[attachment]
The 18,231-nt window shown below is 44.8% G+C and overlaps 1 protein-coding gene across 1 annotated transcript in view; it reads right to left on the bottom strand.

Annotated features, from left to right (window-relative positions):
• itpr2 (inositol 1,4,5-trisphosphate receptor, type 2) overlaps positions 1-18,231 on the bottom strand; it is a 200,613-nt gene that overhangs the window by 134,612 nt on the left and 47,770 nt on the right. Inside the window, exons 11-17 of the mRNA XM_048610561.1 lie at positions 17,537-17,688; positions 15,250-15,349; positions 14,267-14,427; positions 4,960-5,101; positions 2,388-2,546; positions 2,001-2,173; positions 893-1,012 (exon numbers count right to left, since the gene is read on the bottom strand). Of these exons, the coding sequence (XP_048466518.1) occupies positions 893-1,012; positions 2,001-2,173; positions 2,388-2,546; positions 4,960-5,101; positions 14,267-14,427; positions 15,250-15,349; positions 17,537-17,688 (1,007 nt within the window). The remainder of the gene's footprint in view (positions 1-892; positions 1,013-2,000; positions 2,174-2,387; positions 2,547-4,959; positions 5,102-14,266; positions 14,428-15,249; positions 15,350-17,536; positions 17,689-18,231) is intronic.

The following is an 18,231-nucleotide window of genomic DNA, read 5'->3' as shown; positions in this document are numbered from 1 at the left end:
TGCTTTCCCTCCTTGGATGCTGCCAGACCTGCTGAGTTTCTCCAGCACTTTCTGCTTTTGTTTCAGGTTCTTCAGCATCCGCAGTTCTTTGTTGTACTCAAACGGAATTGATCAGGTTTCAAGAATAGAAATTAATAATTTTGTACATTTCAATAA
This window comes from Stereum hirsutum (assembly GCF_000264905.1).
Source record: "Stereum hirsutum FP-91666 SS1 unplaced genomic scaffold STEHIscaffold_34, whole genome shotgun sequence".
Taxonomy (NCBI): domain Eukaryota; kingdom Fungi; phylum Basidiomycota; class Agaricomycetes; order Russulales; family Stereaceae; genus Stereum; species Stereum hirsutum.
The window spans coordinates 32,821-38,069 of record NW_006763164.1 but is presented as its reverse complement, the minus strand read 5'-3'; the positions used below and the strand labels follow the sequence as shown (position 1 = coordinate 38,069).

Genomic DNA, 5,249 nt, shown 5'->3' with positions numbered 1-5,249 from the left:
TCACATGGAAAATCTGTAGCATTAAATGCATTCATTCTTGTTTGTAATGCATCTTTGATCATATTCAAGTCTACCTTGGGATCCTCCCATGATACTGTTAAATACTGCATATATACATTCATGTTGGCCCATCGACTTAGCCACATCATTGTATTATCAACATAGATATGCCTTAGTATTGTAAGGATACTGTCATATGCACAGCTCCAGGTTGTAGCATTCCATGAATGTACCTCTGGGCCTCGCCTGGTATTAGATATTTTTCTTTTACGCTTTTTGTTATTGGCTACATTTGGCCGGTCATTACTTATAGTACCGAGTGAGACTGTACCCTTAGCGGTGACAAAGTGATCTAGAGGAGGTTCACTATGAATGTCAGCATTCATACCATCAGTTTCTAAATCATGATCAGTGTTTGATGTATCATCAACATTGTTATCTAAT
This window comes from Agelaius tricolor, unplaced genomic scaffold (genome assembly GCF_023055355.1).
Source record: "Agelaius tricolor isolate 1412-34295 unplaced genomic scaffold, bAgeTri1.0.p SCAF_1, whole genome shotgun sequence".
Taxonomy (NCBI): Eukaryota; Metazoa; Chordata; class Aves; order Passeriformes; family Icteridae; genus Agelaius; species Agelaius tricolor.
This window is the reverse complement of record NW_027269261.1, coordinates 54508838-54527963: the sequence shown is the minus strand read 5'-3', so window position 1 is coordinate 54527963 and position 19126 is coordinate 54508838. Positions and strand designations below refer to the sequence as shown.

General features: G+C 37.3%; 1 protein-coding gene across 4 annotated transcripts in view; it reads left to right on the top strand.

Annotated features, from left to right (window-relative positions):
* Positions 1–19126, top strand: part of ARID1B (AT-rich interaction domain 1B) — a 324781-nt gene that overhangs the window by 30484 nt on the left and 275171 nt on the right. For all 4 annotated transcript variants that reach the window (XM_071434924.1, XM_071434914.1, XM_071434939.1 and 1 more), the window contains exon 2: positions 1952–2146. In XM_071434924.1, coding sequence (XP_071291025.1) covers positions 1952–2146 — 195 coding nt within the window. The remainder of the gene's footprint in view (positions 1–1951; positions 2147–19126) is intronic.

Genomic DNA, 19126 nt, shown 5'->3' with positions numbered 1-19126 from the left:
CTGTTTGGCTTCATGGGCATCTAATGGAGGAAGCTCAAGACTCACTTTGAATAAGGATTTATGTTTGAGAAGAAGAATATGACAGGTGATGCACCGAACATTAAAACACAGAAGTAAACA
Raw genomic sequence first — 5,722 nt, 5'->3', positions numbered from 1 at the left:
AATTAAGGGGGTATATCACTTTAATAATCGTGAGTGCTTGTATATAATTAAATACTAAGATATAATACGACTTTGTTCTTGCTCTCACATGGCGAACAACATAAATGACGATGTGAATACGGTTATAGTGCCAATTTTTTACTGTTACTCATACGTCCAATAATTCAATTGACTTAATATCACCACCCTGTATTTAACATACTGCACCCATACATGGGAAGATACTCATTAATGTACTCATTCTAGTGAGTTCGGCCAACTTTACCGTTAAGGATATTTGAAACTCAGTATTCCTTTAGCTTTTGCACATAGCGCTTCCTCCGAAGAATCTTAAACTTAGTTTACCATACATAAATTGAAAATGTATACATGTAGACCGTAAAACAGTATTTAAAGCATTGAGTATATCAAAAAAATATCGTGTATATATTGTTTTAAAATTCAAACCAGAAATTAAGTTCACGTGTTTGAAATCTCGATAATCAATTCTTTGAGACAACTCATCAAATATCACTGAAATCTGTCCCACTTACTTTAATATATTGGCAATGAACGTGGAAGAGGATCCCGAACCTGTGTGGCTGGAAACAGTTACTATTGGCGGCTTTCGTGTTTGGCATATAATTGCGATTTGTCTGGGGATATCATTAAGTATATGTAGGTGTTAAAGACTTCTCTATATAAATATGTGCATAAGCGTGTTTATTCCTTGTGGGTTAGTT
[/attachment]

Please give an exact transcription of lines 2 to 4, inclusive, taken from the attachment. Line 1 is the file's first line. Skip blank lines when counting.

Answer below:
Annotated features, from left to right (window-relative positions):
• itpr2 (inositol 1,4,5-trisphosphate receptor, type 2) overlaps positions 1-18,231 on the bottom strand; it is a 200,613-nt gene that overhangs the window by 134,612 nt on the left and 47,770 nt on the right. Inside the window, exons 11-17 of the mRNA XM_048610561.1 lie at positions 17,537-17,688; positions 15,250-15,349; positions 14,267-14,427; positions 4,960-5,101; positions 2,388-2,546; positions 2,001-2,173; positions 893-1,012 (exon numbers count right to left, since the gene is read on the bottom strand). Of these exons, the coding sequence (XP_048466518.1) occupies positions 893-1,012; positions 2,001-2,173; positions 2,388-2,546; positions 4,960-5,101; positions 14,267-14,427; positions 15,250-15,349; positions 17,537-17,688 (1,007 nt within the window). The remainder of the gene's footprint in view (positions 1-892; positions 1,013-2,000; positions 2,174-2,387; positions 2,547-4,959; positions 5,102-14,266; positions 14,428-15,249; positions 15,350-17,536; positions 17,689-18,231) is intronic.

The following is an 18,231-nucleotide window of genomic DNA, read 5'->3' as shown; positions in this document are numbered from 1 at the left end: